The subject was the subject of much discussion in episode # 232 of On Air. Why, even with money left in the box, Apple's maps continue to evolve at a turbulent pace, especially when compared to the evolution of its main competitor, Google Maps? Most likely only those who are working directly with the service know the answer, but today Apple has taken an important step towards resolving part of this problem.
As reported by the iGeneration (Google Translate), the company is launching a new program in which people can sign up and receive a small reward for each correction / verification they make to points of interest and place marks on maps.
Also according to the French website, volunteers will receive about US $ 0.54 per correction / verification, limited to a maximum of 600 tasks per week (that is, a maximum of US $ 324 / week or US $ 1,296 / month). Apparently, the new system entitled TryRating it has been tested since the middle of last year and should be launched now in June. Apple would have selected some companies in each of the countries it operates to find these volunteers interested in participating in the program; such people must then enter the system and, within a defined area, categorize the results that appear on the screen with correct and quality information (addresses, locations, etc.).
It is quite possible that more than one volunteer analyzes and classifies the same area, in order to have a consistency of that data. The company then takes this data and simply puts it online.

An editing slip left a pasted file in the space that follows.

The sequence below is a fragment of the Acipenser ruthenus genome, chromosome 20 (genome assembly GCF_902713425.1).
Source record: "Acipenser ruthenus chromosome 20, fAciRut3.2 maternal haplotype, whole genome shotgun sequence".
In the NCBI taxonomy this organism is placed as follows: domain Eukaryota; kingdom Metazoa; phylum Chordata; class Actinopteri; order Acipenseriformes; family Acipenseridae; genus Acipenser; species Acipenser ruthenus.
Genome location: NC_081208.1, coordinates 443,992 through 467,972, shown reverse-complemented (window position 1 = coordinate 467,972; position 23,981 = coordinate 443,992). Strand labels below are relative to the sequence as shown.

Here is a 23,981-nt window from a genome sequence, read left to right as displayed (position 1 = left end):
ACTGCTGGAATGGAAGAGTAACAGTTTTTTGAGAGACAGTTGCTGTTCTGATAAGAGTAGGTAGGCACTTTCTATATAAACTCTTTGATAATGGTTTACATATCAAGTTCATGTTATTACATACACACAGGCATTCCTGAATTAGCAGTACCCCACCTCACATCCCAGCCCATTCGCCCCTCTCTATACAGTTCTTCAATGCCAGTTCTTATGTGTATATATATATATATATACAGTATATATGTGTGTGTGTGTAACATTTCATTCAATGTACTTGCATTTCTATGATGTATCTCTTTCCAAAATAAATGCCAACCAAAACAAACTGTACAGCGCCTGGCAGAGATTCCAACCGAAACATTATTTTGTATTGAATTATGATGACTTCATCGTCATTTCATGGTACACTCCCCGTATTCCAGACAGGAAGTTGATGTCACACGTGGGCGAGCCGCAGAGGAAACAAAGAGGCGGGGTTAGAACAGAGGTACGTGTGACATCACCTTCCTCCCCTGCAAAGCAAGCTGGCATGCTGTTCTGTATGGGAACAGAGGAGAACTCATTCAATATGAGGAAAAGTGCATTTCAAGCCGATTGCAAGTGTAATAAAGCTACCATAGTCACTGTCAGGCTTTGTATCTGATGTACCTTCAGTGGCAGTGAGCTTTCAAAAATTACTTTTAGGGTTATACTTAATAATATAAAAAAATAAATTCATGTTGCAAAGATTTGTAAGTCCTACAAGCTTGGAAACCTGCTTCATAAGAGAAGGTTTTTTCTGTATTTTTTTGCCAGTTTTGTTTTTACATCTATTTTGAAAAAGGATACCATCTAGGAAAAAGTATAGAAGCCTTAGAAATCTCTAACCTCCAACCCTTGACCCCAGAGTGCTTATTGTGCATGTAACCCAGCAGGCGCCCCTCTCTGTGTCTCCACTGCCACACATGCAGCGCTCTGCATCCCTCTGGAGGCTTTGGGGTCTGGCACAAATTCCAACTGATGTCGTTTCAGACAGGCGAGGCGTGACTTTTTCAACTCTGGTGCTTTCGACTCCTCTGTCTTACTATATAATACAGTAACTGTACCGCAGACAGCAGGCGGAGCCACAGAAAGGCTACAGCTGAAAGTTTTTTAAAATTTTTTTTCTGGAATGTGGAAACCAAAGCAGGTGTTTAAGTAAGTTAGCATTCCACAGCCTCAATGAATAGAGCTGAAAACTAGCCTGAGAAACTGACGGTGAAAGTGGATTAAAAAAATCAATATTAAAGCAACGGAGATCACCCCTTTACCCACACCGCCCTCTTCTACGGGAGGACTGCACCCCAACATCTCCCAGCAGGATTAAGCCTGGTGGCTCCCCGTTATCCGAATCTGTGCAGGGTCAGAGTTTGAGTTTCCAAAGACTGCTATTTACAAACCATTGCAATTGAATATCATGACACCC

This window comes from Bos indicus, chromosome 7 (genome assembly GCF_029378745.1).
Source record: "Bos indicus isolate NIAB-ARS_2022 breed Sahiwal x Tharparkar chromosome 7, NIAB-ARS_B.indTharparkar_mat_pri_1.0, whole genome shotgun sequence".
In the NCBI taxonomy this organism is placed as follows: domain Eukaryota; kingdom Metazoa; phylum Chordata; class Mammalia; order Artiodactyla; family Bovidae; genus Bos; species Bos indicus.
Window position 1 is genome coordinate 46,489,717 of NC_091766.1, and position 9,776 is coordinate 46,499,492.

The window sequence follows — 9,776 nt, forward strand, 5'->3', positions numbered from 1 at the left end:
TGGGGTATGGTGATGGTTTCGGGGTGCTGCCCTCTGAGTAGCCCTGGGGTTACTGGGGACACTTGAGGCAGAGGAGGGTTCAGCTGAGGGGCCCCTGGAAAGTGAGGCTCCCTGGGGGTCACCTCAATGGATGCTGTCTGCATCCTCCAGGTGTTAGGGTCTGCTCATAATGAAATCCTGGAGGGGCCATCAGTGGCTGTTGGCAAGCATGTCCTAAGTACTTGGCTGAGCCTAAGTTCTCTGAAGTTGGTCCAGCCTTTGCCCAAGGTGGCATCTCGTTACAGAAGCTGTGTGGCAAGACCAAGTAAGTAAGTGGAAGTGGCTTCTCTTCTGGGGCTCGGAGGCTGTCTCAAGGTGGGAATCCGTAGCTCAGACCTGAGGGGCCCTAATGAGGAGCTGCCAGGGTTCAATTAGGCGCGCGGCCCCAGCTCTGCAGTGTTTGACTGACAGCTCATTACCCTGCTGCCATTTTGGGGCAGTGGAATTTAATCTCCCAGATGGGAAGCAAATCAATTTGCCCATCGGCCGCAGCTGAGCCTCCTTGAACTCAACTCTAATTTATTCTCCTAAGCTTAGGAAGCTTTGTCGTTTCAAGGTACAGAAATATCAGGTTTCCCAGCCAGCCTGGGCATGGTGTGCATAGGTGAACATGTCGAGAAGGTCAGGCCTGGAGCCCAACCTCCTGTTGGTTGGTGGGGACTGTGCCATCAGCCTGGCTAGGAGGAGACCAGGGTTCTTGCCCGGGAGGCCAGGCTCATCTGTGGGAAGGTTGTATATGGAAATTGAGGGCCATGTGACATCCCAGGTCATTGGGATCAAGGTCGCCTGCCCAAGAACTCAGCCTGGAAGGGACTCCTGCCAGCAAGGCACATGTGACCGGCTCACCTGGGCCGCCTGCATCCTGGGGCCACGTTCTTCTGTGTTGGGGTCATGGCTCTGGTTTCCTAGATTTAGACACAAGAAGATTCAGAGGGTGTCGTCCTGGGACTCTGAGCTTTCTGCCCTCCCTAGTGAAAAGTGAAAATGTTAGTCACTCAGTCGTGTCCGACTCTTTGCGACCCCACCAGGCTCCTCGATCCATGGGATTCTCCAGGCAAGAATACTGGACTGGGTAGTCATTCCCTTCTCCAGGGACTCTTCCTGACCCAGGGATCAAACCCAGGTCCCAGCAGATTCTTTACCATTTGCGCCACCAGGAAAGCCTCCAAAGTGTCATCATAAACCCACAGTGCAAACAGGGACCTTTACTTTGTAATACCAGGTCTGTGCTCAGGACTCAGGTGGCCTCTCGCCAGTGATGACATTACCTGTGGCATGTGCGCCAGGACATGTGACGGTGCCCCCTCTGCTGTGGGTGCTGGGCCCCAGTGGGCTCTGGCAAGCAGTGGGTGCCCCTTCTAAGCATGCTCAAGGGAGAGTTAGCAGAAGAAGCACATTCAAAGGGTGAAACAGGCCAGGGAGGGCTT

Not all details of this program are known, but that alone gives us an idea of the improvement potential for the Maps application. As we discussed in our podcast, a service of this size necessarily needs a collaborative / collective contribution to be successful, whether paid or unpaid and to always be kept up to date, quickly.
Of course, this alone will not solve the problem as a whole, but without a doubt it is quite a step towards having a more reliable Maps app. And that snowball starts: the more reliable, the more people using it; the more people using it, the more feedback and corrections, making the service even more reliable
Public transport information in the Netherlands
On a related note, public transport information on Maps is now available in the Netherlands.
Users now have information on intercity train lines, bus routes, trams and ferries. With the data, Apple Maps can now alert users to possible delays or even service interruptions, helping users a lot in route planning.
via 9to5Mac, MacRumors